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Umatilla and Morrow counties allowed to start first phase of reopening

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Staying home saves lives

An overhead sign along Interstate 84 east of Pendleton advises drivers to continue to stay home in an effort to save lives in late April.

Despite some delay, Umatilla and Morrow counties will be back open for business, sort of, starting Friday.

Hours after Gov. Kate Brown announced that 28 other counties were approved to enter Phase 1 of reopening during a press conference Thursday, officials from Umatilla and Morrow counties finally got the go ahead after a frustrating morning.

"It's difficult to express the enormous relief of frustration right now," Umatilla County Commissioner George Murdock said.

Morrow County Commissioner Melissa Lindsay shared relief that the approval would appease residents who were already voicing dissatisfaction with the delay.

"It's huge," she said. "We could already see that the reaction wasn't going to be good."

The first phase of Brown’s plan allows restaurants, bars, personal service providers and retailers to reopen with modified accommodations specific to each business sector. Restaurants will have to seat parties at least six feet apart, for example, and salons will have to screen customers for symptoms.

Counties were able to begin applying to enter this phase last week but had to show the ability to meet conditions outlined by the state.

Those conditions include declining levels of COVID-19 hospital admissions over a 14-day period, minimum levels of testing and contact tracing capacity, hospital surge capacity, outbreak contingencies and personal protection equipment stocks.

Both counties submitted their respective applications May 8, and Umatilla County officials were confident they'd demonstrated the ability to meet the state's criteria.

During the press conference, Brown had said the state requested additional information from county officials and was working closely with them in hopes of making a public announcement "as soon as possible."

“My job is to make hard decisions, even when they are unpopular,” Brown said. “And when it comes to the health and safety of Oregonians, the buck stops right here.”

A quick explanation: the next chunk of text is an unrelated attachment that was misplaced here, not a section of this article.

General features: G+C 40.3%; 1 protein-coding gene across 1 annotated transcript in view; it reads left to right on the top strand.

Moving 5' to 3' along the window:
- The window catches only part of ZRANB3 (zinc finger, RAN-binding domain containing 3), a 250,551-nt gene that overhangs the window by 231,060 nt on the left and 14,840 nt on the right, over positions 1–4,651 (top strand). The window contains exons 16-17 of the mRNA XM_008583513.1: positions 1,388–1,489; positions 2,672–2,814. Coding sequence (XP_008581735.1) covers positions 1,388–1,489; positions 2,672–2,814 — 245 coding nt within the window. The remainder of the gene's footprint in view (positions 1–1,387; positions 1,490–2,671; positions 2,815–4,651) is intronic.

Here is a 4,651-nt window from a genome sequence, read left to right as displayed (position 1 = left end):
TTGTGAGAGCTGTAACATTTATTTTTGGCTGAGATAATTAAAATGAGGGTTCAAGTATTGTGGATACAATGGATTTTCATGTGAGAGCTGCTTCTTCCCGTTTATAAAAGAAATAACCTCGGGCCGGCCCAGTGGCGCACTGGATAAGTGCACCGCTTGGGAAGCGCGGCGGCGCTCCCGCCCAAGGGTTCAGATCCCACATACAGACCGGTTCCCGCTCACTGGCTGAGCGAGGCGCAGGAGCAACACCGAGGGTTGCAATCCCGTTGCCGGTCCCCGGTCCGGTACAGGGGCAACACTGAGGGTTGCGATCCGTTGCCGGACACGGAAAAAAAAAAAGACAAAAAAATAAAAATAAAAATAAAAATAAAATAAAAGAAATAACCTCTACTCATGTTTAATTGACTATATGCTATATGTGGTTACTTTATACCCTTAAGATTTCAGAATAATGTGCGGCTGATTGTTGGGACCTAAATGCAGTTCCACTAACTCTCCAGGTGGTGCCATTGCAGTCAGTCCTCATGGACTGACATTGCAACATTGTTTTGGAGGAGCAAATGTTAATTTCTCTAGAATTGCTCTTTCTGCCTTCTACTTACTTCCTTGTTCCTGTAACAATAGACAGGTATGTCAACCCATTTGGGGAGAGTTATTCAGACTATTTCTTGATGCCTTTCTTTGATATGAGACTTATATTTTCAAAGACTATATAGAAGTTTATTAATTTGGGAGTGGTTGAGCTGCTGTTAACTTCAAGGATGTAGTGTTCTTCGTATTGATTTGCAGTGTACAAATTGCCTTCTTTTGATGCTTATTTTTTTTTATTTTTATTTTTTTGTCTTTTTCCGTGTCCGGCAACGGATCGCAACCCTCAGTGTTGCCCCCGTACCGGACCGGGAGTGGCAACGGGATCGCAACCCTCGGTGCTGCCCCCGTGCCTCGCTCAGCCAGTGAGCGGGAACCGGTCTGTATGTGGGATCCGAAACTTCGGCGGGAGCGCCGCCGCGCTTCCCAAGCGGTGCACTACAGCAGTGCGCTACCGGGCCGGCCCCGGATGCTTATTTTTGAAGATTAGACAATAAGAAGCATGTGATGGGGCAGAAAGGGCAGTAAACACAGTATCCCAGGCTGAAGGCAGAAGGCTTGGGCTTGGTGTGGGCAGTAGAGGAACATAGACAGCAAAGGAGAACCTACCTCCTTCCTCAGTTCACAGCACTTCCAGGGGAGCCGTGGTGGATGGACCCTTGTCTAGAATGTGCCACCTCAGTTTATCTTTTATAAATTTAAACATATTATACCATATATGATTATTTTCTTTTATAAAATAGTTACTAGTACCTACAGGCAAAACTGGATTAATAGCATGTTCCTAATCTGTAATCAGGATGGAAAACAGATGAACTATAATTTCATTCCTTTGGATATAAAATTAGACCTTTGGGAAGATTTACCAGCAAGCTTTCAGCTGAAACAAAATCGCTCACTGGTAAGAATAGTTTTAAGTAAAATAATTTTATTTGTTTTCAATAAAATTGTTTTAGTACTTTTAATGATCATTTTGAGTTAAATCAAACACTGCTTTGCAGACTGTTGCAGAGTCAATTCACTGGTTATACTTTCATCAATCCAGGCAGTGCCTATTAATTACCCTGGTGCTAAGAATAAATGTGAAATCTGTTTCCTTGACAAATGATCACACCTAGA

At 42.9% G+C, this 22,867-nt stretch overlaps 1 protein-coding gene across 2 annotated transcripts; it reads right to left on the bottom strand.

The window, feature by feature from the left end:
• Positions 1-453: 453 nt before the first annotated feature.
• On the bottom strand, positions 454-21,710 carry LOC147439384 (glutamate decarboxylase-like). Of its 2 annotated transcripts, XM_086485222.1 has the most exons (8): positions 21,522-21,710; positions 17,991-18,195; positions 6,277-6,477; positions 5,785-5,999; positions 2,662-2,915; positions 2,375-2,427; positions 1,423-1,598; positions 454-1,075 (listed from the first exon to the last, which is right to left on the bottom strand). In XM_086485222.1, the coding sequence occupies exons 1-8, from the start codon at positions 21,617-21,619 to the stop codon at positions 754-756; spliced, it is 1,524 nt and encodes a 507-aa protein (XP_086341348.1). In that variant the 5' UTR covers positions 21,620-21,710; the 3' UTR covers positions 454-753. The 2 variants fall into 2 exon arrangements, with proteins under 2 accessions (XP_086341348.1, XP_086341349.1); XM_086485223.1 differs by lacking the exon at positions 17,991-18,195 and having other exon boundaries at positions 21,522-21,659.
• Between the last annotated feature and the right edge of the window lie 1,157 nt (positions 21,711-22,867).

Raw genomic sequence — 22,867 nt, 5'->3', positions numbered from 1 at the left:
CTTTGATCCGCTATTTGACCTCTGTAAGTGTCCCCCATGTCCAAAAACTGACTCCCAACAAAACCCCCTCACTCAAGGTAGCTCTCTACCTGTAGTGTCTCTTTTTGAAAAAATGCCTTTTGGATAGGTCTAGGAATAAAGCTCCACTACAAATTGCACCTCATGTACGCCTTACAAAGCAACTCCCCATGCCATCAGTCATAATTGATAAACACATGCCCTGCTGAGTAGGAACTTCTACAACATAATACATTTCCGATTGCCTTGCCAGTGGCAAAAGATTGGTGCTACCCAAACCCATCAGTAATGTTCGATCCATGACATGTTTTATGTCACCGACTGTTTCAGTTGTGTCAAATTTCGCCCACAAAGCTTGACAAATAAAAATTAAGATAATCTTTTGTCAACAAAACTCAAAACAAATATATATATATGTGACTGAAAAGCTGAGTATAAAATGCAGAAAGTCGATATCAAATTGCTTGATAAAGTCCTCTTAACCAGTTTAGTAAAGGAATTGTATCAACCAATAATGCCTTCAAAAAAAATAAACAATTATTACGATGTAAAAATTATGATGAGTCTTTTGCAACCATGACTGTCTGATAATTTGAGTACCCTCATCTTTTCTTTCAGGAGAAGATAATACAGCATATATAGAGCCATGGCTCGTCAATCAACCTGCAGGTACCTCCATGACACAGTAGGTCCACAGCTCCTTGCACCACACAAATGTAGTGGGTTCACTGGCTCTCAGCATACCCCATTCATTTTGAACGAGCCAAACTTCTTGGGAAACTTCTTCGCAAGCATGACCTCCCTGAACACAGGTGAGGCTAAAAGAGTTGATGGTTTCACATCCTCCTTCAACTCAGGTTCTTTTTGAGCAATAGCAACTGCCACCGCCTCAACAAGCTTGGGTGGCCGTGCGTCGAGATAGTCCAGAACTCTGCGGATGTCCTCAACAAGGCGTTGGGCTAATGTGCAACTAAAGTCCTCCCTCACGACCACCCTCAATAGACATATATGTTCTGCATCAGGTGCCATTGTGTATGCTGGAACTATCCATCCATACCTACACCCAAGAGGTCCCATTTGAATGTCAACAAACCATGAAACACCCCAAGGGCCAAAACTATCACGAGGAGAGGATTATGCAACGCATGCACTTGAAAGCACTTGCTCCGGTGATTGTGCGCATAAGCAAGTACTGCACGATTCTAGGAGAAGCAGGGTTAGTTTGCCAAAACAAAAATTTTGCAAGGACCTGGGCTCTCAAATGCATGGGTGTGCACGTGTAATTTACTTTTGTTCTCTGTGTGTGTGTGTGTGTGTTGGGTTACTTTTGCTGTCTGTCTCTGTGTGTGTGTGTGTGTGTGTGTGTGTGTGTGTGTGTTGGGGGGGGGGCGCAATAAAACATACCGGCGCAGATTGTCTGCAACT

Oregon Health Authority Director Pat Allen said the state was specifically seeking additional information about each county's contact tracing.

"We want to make sure we have the appropriate data to make an informed decision and we'll make that decision as quickly as we can," Allen said.

Jefferson County was the only other county that Brown said required additional information before a decision was made, and Marion and Polk counties also weren't approved Thursday and will have their plans reevaluated each week.

Multnomah, Washington and Clackamas counties were the only three counties that have yet to submit an application.

COVID-19 is still circulating throughout the country, including in Umatilla County, where three more cases were confirmed Thursday and two people with the virus remain hospitalized. The county's health department emphasized that people are participating in Phase One activities at their own risk, and those who have symptoms of illness, are over the age of 60 or have underlying health conditions should continue to stay home. Those who don't follow those categories should reduce nonessential contact with others stay six feet away from anyone not in their household.

This is a developing story and will be updated.

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